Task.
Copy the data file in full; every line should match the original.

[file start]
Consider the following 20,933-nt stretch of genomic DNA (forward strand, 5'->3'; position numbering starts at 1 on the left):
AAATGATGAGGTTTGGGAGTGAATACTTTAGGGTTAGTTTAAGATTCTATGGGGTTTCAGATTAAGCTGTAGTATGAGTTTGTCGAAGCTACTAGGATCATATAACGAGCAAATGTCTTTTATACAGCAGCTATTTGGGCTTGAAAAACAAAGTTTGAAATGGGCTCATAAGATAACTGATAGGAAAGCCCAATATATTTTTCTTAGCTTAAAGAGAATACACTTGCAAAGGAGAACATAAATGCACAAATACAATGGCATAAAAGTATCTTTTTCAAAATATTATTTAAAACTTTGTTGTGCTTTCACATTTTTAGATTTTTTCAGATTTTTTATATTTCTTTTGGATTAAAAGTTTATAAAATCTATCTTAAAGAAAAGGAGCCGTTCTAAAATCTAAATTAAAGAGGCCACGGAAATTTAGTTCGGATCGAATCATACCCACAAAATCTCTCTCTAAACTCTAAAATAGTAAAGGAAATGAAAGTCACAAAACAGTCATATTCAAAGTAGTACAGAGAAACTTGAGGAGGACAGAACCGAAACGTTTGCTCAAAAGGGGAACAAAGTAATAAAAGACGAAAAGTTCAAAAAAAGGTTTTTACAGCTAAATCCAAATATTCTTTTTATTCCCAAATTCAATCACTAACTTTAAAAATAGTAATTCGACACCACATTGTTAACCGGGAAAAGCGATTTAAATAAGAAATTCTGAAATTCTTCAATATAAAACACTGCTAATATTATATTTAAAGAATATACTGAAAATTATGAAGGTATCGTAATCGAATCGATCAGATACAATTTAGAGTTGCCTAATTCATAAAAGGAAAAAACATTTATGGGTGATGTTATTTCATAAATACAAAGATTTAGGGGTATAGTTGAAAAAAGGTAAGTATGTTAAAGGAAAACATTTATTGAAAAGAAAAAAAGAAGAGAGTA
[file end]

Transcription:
Consider the following 20,933-nt stretch of genomic DNA (forward strand, 5'->3'; position numbering starts at 1 on the left):
AAATGATGAGGTTTGGGAGTGAATACTTTAGGGTTAGTTTAAGATTCTATGGGGTTTCAGATTAAGCTGTAGTATGAGTTTGTCGAAGCTACTAGGATCATATAACGAGCAAATGTCTTTTATACAGCAGCTATTTGGGCTTGAAAAACAAAGTTTGAAATGGGCTCATAAGATAACTGATAGGAAAGCCCAATATATTTTTCTTAGCTTAAAGAGAATACACTTGCAAAGGAGAACATAAATGCACAAATACAATGGCATAAAAGTATCTTTTTCAAAATATTATTTAAAACTTTGTTGTGCTTTCACATTTTTAGATTTTTTCAGATTTTTTATATTTCTTTTGGATTAAAAGTTTATAAAATCTATCTTAAAGAAAAGGAGCCGTTCTAAAATCTAAATTAAAGAGGCCACGGAAATTTAGTTCGGATCGAATCATACCCACAAAATCTCTCTCTAAACTCTAAAATAGTAAAGGAAATGAAAGTCACAAAACAGTCATATTCAAAGTAGTACAGAGAAACTTGAGGAGGACAGAACCGAAACGTTTGCTCAAAAGGGGAACAAAGTAATAAAAGACGAAAAGTTCAAAAAAAGGTTTTTACAGCTAAATCCAAATATTCTTTTTATTCCCAAATTCAATCACTAACTTTAAAAATAGTAATTCGACACCACATTGTTAACCGGGAAAAGCGATTTAAATAAGAAATTCTGAAATTCTTCAATATAAAACACTGCTAATATTATATTTAAAGAATATACTGAAAATTATGAAGGTATCGTAATCGAATCGATCAGATACAATTTAGAGTTGCCTAATTCATAAAAGGAAAAAACATTTATGGGTGATGTTATTTCATAAATACAAAGATTTAGGGGTATAGTTGAAAAAAGGTAAGTATGTTAAAGGAAAACATTTATTGAAAAGAAAAAAAGAAGAGAGTA